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Ecologists get back to their roots


Top British ecologists will gather at Kingley Vale Nature Reserve in West Sussex on Tuesday 30 August to celebrate the life and work of Sir Arthur G. Tansley, widely regarded as the father of modern ecology and one of the 20th century’s most important conservationists. The event coincides with the 50th anniversary of Tansley’s death in 1955.

Present at the event, which will include the unveiling and rededication of a memorial stone to Tansley at Kingley Vale, will be vice president of the British Ecological Society Professor Sue Hartley, English Nature’s chief scientist Dr Keith Duff and representatives of the New Phytologist Trust and Tansley’s family.

According to Professor Hartley: “Arthur Tansley was one of the most influential founders of the discipline of ecology. He was the dominant figure in British ecology for the first half of the twentieth century, developed some of ecology’s most fundamental concepts such as the ecosystem, and was influential in ensuring that nature conservation in Britain had a sound scientific basis. In 1913, he created the British Ecological Society, the first such society in the world, and was its first President. His monumental book ’The British Isles and its Vegetation’ remains one of the most comprehensive accounts of any country’s natural historical wealth.”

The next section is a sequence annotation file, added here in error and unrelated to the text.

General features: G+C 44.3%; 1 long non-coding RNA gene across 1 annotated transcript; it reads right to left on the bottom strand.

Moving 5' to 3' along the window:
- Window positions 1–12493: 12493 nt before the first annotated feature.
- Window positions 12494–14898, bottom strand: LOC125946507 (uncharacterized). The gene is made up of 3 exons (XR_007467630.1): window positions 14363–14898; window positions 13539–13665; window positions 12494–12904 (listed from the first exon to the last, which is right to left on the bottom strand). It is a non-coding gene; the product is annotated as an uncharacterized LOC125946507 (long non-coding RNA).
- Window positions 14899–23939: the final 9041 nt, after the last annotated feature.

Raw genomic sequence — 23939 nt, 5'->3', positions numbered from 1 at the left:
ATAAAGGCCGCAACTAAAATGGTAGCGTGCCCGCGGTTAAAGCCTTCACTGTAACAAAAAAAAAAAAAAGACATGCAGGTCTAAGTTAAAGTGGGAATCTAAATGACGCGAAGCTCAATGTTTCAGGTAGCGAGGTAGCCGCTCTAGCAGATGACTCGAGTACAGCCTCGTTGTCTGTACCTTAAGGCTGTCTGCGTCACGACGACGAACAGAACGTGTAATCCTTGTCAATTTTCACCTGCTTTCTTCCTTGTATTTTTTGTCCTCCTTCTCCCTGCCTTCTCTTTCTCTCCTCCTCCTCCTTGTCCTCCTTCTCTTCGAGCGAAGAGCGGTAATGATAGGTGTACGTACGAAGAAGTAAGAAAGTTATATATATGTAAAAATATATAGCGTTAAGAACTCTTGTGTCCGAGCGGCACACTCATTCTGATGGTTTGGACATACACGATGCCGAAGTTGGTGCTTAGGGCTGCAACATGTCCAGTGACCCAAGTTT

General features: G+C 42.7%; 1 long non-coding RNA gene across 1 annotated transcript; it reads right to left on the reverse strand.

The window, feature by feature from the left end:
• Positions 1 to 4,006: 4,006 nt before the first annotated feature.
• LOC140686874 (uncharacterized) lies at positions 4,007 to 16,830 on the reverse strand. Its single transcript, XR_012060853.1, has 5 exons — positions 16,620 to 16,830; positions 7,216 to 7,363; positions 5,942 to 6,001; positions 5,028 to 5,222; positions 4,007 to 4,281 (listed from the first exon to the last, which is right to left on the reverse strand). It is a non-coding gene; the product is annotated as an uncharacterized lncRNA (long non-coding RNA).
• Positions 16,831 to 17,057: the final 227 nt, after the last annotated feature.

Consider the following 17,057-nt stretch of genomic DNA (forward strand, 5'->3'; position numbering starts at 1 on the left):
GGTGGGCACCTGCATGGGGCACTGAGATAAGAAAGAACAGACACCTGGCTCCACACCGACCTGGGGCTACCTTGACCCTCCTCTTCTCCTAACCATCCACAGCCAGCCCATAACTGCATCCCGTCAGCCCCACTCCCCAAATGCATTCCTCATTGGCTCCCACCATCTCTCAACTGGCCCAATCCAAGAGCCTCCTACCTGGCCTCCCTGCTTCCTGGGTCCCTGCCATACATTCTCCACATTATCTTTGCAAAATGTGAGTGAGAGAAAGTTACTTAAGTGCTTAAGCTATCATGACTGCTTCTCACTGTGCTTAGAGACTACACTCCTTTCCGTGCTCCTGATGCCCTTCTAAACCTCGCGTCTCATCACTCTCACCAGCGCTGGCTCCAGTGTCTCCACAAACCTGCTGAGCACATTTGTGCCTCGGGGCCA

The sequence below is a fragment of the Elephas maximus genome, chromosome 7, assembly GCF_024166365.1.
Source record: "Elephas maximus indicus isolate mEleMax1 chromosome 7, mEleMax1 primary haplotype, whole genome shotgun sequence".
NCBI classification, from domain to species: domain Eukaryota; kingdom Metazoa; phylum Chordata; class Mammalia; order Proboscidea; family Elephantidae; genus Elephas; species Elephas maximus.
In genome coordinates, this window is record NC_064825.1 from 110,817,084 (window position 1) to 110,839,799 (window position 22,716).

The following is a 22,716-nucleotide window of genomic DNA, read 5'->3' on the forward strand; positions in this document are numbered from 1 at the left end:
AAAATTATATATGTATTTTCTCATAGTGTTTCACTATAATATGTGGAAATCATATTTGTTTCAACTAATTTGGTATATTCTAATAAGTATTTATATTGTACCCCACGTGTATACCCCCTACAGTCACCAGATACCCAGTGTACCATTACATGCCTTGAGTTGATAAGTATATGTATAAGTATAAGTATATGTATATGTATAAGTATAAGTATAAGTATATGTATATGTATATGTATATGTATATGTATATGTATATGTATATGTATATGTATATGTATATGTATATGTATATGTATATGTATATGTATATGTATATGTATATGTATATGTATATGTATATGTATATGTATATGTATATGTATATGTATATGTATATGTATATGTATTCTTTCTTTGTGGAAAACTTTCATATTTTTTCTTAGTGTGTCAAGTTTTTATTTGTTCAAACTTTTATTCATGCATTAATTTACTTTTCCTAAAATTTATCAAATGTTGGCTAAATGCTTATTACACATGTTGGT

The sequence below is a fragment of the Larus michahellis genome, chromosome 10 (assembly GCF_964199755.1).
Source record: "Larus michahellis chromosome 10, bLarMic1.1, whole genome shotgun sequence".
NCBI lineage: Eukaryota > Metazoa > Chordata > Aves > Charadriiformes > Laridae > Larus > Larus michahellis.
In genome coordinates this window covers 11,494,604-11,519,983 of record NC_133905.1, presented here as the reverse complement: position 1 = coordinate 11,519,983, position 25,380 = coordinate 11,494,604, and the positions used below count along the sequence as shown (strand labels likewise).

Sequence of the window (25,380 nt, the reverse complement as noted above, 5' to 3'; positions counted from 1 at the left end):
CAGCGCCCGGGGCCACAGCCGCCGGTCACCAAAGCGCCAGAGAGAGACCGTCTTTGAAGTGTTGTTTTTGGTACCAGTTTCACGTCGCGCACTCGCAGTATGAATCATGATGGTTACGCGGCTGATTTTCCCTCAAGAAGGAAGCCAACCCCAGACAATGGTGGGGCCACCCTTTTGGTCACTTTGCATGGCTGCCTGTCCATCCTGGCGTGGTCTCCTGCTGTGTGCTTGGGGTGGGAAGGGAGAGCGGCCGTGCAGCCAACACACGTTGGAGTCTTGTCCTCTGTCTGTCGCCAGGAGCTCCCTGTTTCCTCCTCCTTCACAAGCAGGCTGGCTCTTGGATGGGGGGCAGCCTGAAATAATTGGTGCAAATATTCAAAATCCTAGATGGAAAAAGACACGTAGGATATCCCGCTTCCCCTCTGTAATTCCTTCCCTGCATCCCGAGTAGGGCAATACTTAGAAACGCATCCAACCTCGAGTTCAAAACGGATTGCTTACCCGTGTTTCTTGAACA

English Nature’s chief scientist Dr Keith Duff said: “Sir Arthur Tansley had the vision to see that nature conservation, while founded in strong ecological science, had to be supported by policy makers and the public more generally. He was interested in the whole countryside, not just a few special places. With the launch in 2006 of Nature Conservancy’s latest successor, Natural England, we need to ensure that scientific legacy is maintained and used to sustain the landscapes and the wildlife that people treasure in the face of a rapidly changing environment.”

As well as being a well-known beauty spot, Kingley Vale had a particular significance for Tansley because it became an outdoor laboratory for his studies of the dynamics of wild vegetation. Tansley is reputed to have regarded the view from the head of the valley towards Chichester as the finest in England.

Tansley ensured that Kingley Vale was protected when in 1952 it became one of the first National Nature Reserves to be acquired by the Nature Conservancy, a forerunner of English Nature. In 1957 a memorial stone was erected at almost the exact spot where he had so often enjoyed the view. The memorial is a Sarsen stone from the Fyfield Down National Nature Reserve in Wiltshire. A bronze plaque on the stone now reads: “In the midst of this nature reserve which he brought into being this stone calls to memory Sir Arthur George Tansley, F.R.S., who during a long lifetime strove with success to widen the knowledge, to deepen the love, and to safeguard the heritage of nature in the British Isles. 2nd November 1957. Re-dedicated by the British Ecological Society, English Nature and the New Phytologist Trust 2005.”

Becky Allen | alfa
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